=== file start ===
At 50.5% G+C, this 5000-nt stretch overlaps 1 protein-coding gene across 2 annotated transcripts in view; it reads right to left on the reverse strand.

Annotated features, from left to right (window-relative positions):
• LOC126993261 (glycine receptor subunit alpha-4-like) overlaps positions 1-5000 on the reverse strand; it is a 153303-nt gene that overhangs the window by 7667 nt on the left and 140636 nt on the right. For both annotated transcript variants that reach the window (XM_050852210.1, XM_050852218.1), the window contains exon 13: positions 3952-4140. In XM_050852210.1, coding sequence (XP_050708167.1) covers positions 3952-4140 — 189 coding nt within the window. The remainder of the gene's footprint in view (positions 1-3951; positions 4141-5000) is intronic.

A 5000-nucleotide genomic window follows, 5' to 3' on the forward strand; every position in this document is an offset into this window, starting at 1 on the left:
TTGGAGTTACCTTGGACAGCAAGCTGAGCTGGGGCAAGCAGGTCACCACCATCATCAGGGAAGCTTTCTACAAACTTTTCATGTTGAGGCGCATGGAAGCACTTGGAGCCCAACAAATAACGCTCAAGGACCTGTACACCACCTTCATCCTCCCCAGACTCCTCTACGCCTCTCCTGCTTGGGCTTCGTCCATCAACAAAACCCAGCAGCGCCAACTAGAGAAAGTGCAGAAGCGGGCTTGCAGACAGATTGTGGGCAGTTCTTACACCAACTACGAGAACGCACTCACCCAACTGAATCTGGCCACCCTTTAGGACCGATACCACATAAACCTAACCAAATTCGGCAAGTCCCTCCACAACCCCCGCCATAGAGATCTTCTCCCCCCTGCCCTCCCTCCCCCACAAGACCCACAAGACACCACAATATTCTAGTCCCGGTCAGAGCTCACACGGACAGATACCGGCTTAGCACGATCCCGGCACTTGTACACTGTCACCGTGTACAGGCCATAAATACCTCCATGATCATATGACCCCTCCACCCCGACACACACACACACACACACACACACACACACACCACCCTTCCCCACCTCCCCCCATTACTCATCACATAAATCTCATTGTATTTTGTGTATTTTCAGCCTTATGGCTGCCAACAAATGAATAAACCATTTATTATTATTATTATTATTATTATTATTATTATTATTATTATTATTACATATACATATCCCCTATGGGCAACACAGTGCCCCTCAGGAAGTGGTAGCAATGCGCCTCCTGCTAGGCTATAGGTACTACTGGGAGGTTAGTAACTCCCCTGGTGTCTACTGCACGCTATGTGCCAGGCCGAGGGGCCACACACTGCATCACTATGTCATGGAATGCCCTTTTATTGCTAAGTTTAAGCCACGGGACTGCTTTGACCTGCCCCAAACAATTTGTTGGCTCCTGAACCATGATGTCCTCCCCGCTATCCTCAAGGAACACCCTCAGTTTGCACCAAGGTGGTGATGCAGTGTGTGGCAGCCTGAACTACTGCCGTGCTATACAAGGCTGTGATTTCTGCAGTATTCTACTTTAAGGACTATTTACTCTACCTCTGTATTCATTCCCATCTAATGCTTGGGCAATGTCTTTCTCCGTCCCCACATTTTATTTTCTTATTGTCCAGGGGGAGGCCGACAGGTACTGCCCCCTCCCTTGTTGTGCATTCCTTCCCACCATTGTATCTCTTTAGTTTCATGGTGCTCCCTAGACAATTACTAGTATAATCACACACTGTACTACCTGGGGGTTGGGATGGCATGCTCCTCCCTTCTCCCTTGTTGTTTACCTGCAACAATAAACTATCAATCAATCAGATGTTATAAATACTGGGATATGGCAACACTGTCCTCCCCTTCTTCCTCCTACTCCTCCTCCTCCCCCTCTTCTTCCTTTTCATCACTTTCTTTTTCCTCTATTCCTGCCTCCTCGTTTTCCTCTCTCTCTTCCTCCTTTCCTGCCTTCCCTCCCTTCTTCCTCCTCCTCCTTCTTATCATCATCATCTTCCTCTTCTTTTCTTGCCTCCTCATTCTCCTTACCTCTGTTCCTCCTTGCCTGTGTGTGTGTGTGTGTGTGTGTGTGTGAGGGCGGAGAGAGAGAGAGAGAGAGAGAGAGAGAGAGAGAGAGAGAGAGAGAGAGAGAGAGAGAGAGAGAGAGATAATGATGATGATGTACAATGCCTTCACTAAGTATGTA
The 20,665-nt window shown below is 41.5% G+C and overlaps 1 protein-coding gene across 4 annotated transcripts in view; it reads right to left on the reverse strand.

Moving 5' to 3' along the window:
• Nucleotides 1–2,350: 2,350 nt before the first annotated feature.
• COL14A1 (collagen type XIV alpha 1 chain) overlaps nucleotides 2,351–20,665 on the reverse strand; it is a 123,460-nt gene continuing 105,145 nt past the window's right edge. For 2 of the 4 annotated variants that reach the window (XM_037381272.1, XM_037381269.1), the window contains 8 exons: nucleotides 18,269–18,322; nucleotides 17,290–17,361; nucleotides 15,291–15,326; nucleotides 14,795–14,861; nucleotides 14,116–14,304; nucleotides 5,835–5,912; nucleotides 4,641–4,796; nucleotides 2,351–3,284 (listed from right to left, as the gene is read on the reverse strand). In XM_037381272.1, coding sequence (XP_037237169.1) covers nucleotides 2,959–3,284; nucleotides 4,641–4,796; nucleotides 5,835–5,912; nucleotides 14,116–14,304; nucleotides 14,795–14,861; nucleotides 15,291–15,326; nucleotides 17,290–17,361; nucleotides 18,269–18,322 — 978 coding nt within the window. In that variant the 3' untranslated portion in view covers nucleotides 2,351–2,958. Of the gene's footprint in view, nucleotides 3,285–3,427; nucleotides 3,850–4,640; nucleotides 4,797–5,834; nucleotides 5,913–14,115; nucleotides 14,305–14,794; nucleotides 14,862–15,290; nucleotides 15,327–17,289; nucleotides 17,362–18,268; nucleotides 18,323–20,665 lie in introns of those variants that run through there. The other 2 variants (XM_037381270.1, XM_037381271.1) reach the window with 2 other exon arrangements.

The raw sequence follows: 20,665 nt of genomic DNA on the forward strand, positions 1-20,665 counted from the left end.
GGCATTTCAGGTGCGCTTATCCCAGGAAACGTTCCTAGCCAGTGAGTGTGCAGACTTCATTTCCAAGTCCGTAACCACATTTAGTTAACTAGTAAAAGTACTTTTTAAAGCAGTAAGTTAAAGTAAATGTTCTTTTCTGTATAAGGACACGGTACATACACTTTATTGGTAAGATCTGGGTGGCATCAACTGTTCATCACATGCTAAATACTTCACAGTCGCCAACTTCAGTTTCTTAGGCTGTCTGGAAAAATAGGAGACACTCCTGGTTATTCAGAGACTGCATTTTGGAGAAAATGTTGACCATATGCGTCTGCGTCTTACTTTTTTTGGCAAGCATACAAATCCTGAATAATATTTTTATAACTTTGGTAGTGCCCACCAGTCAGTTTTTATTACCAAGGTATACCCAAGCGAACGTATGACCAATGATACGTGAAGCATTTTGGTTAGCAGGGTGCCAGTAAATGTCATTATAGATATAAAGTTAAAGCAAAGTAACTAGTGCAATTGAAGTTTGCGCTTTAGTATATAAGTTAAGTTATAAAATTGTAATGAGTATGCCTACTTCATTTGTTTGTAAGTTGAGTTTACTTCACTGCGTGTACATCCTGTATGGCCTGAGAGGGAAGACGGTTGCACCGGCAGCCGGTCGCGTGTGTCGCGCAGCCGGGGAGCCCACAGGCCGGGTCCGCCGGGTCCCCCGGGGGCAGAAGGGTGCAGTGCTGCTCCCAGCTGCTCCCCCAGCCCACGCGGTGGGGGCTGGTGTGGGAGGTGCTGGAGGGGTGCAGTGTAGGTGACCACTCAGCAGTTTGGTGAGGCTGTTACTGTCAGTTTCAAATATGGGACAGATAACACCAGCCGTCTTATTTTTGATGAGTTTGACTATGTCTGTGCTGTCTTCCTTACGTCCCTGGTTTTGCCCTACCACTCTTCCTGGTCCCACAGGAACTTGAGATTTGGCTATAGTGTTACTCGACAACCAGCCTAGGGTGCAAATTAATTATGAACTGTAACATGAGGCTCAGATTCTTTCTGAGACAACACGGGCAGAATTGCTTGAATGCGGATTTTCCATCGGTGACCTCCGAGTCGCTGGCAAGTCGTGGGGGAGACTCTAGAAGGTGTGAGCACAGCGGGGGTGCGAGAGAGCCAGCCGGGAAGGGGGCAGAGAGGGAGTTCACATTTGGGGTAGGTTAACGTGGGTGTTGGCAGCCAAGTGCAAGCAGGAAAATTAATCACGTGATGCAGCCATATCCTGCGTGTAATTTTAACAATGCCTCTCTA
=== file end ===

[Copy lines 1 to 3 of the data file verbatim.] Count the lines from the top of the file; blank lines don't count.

At 50.5% G+C, this 5000-nt stretch overlaps 1 protein-coding gene across 2 annotated transcripts in view; it reads right to left on the reverse strand.

Annotated features, from left to right (window-relative positions):
• LOC126993261 (glycine receptor subunit alpha-4-like) overlaps positions 1-5000 on the reverse strand; it is a 153303-nt gene that overhangs the window by 7667 nt on the left and 140636 nt on the right. For both annotated transcript variants that reach the window (XM_050852210.1, XM_050852218.1), the window contains exon 13: positions 3952-4140. In XM_050852210.1, coding sequence (XP_050708167.1) covers positions 3952-4140 — 189 coding nt within the window. The remainder of the gene's footprint in view (positions 1-3951; positions 4141-5000) is intronic.